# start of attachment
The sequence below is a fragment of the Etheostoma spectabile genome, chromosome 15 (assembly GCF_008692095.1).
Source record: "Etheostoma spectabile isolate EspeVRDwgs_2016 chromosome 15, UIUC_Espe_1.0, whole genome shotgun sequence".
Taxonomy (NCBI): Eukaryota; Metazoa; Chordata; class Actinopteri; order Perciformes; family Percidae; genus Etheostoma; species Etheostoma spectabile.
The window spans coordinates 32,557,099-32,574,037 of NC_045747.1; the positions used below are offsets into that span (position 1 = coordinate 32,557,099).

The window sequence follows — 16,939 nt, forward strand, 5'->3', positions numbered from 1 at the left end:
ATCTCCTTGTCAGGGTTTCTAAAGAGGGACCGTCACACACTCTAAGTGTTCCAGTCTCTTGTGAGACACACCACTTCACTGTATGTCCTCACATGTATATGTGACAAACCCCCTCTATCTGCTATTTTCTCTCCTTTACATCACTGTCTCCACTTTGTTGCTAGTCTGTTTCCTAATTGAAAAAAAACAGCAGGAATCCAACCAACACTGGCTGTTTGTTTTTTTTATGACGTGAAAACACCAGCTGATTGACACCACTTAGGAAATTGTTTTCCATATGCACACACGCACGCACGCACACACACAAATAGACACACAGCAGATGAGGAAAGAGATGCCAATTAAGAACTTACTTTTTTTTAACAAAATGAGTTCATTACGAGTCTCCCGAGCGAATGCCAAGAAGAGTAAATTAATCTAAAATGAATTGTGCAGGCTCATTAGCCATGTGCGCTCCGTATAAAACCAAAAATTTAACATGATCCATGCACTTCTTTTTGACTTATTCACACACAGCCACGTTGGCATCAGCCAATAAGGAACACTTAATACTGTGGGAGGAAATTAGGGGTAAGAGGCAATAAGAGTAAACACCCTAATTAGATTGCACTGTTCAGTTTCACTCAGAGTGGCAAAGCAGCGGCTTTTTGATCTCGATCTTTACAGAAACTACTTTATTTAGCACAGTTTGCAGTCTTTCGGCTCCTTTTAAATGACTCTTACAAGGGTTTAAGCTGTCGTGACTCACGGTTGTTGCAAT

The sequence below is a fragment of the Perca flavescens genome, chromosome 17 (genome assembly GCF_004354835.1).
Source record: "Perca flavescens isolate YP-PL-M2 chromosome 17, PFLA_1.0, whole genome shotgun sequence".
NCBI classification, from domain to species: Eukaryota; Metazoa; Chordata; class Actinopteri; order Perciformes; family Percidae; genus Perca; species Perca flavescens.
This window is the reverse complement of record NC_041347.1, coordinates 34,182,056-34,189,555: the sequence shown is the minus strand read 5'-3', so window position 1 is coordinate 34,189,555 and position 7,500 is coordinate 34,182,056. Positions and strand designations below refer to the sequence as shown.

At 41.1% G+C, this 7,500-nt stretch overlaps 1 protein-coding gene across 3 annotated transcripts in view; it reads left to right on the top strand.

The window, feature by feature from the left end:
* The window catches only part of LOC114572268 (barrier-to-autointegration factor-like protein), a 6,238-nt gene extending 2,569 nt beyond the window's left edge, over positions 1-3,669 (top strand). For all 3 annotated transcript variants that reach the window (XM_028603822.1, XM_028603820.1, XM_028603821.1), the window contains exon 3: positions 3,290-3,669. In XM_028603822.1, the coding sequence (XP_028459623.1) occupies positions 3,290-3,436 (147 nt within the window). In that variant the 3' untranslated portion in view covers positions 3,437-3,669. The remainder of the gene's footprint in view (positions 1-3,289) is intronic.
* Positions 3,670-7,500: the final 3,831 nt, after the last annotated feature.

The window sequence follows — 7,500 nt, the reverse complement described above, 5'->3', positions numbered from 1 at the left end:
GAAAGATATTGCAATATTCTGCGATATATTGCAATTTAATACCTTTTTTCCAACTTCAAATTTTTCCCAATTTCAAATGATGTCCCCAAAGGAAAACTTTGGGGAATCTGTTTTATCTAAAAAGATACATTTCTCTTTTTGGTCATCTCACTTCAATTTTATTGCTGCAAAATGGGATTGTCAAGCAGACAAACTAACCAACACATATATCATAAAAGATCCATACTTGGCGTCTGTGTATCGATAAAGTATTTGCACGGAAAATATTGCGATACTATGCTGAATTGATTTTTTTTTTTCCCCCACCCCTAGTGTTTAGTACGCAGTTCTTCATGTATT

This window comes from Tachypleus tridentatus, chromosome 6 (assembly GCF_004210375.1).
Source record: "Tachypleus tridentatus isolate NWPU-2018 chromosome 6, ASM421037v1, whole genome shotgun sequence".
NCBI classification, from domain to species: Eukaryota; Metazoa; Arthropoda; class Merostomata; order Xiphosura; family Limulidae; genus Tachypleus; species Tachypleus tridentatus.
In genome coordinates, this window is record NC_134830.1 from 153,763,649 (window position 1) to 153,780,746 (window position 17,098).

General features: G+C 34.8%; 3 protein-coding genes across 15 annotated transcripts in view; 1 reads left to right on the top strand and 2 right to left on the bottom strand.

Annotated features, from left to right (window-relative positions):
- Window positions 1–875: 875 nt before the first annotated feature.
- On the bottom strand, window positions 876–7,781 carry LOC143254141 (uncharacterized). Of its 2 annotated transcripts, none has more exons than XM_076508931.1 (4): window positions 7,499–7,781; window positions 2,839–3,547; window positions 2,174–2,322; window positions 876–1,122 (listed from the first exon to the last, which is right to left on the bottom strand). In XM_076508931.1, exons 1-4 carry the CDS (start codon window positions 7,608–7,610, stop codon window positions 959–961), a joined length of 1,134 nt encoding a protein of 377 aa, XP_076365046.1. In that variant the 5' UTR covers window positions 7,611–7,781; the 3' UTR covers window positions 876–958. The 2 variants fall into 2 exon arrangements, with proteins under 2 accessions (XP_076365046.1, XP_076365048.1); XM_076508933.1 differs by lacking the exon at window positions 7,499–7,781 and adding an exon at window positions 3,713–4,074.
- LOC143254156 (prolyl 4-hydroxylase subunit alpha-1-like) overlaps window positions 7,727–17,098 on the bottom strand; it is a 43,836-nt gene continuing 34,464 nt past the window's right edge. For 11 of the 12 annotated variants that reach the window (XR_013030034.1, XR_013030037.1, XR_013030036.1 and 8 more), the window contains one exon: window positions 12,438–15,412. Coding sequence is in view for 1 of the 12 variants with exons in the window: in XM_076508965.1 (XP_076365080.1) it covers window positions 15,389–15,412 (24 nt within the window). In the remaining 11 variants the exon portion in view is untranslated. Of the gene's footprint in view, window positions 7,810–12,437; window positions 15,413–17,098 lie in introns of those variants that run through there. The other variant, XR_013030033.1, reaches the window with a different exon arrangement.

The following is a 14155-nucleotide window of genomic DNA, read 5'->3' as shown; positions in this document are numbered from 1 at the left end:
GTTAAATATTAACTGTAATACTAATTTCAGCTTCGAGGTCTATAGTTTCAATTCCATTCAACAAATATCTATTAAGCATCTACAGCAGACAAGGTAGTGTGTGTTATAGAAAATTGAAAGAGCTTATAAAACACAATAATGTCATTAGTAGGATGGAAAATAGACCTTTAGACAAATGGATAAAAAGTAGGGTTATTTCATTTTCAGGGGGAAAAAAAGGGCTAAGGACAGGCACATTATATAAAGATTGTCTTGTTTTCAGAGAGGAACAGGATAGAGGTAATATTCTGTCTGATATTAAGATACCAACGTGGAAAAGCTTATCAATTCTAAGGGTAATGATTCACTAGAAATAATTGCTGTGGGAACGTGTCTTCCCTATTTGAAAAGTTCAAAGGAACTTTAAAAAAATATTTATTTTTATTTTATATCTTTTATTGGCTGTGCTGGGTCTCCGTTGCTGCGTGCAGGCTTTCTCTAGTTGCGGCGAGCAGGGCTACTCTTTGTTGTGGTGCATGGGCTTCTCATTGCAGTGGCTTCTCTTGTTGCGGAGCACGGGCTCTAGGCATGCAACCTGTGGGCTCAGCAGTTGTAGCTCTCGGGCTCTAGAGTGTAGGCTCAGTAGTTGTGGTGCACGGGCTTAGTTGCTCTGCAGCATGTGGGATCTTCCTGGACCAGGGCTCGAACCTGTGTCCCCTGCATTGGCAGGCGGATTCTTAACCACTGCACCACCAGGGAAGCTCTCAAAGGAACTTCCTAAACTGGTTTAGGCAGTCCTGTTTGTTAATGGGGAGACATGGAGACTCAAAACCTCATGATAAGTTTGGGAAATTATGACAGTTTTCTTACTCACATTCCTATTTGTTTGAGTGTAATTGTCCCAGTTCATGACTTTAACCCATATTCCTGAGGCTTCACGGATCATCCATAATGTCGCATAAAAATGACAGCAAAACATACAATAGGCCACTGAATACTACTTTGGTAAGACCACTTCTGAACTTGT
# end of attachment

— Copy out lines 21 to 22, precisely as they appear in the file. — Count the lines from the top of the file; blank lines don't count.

General features: G+C 34.8%; 3 protein-coding genes across 15 annotated transcripts in view; 1 reads left to right on the top strand and 2 right to left on the bottom strand.

Annotated features, from left to right (window-relative positions):